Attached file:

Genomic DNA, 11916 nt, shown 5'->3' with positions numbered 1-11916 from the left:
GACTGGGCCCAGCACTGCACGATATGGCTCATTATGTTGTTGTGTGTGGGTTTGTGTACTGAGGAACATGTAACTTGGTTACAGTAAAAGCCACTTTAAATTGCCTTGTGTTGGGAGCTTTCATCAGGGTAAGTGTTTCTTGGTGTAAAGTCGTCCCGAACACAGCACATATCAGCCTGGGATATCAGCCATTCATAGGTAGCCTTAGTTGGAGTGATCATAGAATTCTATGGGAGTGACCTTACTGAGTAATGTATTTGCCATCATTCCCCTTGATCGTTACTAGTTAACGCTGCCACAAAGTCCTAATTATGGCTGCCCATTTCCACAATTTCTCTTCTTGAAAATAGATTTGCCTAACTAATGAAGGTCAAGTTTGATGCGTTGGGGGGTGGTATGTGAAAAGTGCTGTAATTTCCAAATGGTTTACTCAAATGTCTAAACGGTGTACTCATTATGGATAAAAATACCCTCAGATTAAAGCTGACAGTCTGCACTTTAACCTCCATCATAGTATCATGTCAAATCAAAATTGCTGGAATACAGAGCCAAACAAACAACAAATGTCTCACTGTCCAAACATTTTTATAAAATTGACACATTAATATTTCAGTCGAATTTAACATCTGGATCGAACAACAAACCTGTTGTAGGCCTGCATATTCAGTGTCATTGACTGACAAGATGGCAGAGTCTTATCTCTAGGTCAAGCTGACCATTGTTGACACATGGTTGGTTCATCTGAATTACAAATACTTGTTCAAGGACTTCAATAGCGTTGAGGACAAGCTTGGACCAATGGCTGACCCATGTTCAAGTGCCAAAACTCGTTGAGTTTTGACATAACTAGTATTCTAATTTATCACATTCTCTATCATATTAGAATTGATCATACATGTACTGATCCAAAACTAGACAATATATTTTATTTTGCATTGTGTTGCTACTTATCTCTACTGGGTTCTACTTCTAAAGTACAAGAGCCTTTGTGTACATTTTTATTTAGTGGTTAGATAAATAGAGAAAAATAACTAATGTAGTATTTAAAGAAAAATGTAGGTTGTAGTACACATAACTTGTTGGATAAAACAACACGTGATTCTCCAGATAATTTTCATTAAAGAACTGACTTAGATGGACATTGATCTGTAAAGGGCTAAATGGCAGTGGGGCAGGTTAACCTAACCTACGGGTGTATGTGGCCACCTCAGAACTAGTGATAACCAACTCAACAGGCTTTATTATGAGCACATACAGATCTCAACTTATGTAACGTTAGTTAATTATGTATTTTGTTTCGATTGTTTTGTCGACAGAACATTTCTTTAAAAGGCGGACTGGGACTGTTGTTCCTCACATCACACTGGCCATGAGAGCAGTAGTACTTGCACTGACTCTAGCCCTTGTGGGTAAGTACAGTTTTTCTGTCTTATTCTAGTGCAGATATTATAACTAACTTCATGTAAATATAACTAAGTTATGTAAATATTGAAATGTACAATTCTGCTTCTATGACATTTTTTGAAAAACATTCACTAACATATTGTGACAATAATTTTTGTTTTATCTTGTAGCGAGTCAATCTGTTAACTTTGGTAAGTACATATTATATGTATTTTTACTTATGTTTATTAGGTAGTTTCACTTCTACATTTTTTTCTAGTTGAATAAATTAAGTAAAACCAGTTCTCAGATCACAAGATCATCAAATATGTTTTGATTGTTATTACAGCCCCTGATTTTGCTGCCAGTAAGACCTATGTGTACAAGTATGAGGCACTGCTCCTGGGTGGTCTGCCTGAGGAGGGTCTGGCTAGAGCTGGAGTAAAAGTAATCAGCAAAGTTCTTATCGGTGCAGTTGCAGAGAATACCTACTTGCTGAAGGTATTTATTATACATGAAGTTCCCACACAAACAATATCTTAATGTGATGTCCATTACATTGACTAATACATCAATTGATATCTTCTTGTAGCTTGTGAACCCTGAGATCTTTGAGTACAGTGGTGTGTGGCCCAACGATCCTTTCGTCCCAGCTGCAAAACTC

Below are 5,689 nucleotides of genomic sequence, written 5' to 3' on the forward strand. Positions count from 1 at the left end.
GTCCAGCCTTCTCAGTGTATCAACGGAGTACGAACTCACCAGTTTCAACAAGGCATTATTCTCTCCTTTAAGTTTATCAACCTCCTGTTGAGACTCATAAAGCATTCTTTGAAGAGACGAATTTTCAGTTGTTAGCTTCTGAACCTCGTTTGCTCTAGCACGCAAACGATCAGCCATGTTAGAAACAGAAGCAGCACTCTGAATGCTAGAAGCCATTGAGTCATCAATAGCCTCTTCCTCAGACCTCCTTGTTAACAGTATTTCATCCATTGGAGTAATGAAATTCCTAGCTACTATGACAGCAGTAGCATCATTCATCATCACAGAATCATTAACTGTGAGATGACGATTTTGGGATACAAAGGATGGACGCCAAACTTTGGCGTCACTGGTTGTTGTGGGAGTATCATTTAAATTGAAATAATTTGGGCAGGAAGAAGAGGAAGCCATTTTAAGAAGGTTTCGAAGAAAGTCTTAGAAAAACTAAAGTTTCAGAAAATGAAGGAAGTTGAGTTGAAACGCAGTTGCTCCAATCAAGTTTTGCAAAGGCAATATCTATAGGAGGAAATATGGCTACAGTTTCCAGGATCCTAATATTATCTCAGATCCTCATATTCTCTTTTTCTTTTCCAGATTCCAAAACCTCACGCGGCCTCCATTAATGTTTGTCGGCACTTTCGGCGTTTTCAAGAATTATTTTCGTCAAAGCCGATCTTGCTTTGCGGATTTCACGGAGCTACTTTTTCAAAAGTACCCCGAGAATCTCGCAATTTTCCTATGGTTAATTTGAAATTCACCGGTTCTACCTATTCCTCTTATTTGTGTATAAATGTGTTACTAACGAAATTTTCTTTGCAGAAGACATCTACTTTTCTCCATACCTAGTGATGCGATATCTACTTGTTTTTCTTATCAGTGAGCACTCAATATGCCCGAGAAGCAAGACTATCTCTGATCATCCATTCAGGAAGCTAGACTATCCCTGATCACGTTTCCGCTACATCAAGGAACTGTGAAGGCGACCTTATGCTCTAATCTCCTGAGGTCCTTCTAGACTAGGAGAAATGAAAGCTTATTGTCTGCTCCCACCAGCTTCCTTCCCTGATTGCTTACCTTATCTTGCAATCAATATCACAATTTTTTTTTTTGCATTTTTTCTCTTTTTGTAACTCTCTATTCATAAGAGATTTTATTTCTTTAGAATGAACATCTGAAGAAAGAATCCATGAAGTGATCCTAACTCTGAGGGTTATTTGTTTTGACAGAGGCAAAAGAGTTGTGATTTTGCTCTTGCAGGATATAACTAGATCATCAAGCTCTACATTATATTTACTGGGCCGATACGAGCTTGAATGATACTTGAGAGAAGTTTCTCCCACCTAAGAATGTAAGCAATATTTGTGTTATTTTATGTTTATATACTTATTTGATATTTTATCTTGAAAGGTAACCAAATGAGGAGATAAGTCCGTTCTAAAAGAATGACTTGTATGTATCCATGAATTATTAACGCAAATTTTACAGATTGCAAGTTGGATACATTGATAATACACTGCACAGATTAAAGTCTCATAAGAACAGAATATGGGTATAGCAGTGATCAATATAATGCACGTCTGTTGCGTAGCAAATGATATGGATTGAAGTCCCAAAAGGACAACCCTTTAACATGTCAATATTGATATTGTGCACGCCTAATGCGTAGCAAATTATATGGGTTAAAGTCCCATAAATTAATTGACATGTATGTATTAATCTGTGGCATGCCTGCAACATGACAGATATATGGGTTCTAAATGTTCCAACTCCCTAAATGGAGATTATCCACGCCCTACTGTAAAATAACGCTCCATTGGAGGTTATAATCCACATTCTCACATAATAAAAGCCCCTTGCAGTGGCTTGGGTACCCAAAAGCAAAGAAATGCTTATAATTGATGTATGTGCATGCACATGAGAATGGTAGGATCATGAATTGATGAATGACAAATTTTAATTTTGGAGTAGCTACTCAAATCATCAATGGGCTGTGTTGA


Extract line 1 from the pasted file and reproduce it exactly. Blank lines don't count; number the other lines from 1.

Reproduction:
Genomic DNA, 11916 nt, shown 5'->3' with positions numbered 1-11916 from the left: